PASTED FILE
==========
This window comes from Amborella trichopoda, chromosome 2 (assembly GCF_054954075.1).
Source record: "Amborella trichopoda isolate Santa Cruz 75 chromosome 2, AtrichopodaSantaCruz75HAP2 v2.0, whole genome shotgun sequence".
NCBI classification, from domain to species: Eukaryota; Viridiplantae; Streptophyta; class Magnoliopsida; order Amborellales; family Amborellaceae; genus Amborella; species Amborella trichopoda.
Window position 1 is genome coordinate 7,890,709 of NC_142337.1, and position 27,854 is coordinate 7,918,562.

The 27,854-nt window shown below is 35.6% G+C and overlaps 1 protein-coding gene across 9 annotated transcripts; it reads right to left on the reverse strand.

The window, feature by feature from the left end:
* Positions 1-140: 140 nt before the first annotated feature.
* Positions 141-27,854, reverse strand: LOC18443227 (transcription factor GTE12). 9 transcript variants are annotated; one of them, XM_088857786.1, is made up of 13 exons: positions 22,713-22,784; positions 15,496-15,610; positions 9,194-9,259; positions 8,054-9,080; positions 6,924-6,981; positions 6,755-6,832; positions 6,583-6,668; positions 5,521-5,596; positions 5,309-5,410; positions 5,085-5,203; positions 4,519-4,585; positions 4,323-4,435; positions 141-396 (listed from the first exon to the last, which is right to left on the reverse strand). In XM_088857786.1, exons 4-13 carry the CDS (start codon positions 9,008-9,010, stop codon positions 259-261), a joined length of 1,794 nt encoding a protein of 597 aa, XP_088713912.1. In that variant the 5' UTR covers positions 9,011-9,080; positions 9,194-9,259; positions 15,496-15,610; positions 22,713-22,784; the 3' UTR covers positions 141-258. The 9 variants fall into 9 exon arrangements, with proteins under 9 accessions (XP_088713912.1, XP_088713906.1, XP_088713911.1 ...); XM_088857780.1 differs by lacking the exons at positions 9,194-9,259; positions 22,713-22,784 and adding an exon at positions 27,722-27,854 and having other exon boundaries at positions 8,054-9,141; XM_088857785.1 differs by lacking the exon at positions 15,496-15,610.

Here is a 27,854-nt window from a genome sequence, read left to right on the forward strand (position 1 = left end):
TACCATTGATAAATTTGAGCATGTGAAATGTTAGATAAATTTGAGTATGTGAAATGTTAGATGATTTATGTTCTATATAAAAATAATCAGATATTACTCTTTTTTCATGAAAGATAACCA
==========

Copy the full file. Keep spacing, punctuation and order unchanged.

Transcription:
This window comes from Amborella trichopoda, chromosome 2 (assembly GCF_054954075.1).
Source record: "Amborella trichopoda isolate Santa Cruz 75 chromosome 2, AtrichopodaSantaCruz75HAP2 v2.0, whole genome shotgun sequence".
NCBI classification, from domain to species: Eukaryota; Viridiplantae; Streptophyta; class Magnoliopsida; order Amborellales; family Amborellaceae; genus Amborella; species Amborella trichopoda.
Window position 1 is genome coordinate 7,890,709 of NC_142337.1, and position 27,854 is coordinate 7,918,562.

The 27,854-nt window shown below is 35.6% G+C and overlaps 1 protein-coding gene across 9 annotated transcripts; it reads right to left on the reverse strand.

The window, feature by feature from the left end:
* Positions 1-140: 140 nt before the first annotated feature.
* Positions 141-27,854, reverse strand: LOC18443227 (transcription factor GTE12). 9 transcript variants are annotated; one of them, XM_088857786.1, is made up of 13 exons: positions 22,713-22,784; positions 15,496-15,610; positions 9,194-9,259; positions 8,054-9,080; positions 6,924-6,981; positions 6,755-6,832; positions 6,583-6,668; positions 5,521-5,596; positions 5,309-5,410; positions 5,085-5,203; positions 4,519-4,585; positions 4,323-4,435; positions 141-396 (listed from the first exon to the last, which is right to left on the reverse strand). In XM_088857786.1, exons 4-13 carry the CDS (start codon positions 9,008-9,010, stop codon positions 259-261), a joined length of 1,794 nt encoding a protein of 597 aa, XP_088713912.1. In that variant the 5' UTR covers positions 9,011-9,080; positions 9,194-9,259; positions 15,496-15,610; positions 22,713-22,784; the 3' UTR covers positions 141-258. The 9 variants fall into 9 exon arrangements, with proteins under 9 accessions (XP_088713912.1, XP_088713906.1, XP_088713911.1 ...); XM_088857780.1 differs by lacking the exons at positions 9,194-9,259; positions 22,713-22,784 and adding an exon at positions 27,722-27,854 and having other exon boundaries at positions 8,054-9,141; XM_088857785.1 differs by lacking the exon at positions 15,496-15,610.

Here is a 27,854-nt window from a genome sequence, read left to right on the forward strand (position 1 = left end):
TACCATTGATAAATTTGAGCATGTGAAATGTTAGATAAATTTGAGTATGTGAAATGTTAGATGATTTATGTTCTATATAAAAATAATCAGATATTACTCTTTTTTCATGAAAGATAACCA